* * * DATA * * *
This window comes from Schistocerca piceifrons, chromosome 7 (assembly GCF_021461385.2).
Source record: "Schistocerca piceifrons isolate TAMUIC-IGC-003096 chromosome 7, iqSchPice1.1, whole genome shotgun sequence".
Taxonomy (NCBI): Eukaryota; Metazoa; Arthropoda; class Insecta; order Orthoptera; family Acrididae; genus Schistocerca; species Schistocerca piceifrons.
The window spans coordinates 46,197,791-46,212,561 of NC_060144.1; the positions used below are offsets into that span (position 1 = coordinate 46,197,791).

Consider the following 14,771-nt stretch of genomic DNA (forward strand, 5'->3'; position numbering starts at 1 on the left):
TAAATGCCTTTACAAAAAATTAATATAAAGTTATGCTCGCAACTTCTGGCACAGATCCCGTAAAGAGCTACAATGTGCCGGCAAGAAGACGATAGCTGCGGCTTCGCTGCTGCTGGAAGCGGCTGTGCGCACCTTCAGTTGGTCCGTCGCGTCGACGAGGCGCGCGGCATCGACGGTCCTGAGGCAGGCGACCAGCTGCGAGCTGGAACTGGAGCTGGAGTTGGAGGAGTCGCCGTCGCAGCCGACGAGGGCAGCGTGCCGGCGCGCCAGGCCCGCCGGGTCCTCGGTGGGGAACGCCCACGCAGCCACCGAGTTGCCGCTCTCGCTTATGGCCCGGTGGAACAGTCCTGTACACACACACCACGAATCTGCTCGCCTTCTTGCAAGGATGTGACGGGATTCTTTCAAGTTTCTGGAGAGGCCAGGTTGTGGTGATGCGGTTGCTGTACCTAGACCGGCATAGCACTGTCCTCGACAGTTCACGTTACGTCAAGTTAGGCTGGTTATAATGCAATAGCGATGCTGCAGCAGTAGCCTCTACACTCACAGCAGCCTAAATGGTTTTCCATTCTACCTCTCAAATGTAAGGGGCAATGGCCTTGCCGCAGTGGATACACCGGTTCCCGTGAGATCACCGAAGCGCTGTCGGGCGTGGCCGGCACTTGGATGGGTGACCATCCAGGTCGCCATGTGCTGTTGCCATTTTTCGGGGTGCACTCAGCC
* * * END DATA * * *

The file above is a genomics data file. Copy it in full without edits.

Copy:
This window comes from Schistocerca piceifrons, chromosome 7 (assembly GCF_021461385.2).
Source record: "Schistocerca piceifrons isolate TAMUIC-IGC-003096 chromosome 7, iqSchPice1.1, whole genome shotgun sequence".
Taxonomy (NCBI): Eukaryota; Metazoa; Arthropoda; class Insecta; order Orthoptera; family Acrididae; genus Schistocerca; species Schistocerca piceifrons.
The window spans coordinates 46,197,791-46,212,561 of NC_060144.1; the positions used below are offsets into that span (position 1 = coordinate 46,197,791).

Consider the following 14,771-nt stretch of genomic DNA (forward strand, 5'->3'; position numbering starts at 1 on the left):
TAAATGCCTTTACAAAAAATTAATATAAAGTTATGCTCGCAACTTCTGGCACAGATCCCGTAAAGAGCTACAATGTGCCGGCAAGAAGACGATAGCTGCGGCTTCGCTGCTGCTGGAAGCGGCTGTGCGCACCTTCAGTTGGTCCGTCGCGTCGACGAGGCGCGCGGCATCGACGGTCCTGAGGCAGGCGACCAGCTGCGAGCTGGAACTGGAGCTGGAGTTGGAGGAGTCGCCGTCGCAGCCGACGAGGGCAGCGTGCCGGCGCGCCAGGCCCGCCGGGTCCTCGGTGGGGAACGCCCACGCAGCCACCGAGTTGCCGCTCTCGCTTATGGCCCGGTGGAACAGTCCTGTACACACACACCACGAATCTGCTCGCCTTCTTGCAAGGATGTGACGGGATTCTTTCAAGTTTCTGGAGAGGCCAGGTTGTGGTGATGCGGTTGCTGTACCTAGACCGGCATAGCACTGTCCTCGACAGTTCACGTTACGTCAAGTTAGGCTGGTTATAATGCAATAGCGATGCTGCAGCAGTAGCCTCTACACTCACAGCAGCCTAAATGGTTTTCCATTCTACCTCTCAAATGTAAGGGGCAATGGCCTTGCCGCAGTGGATACACCGGTTCCCGTGAGATCACCGAAGCGCTGTCGGGCGTGGCCGGCACTTGGATGGGTGACCATCCAGGTCGCCATGTGCTGTTGCCATTTTTCGGGGTGCACTCAGCC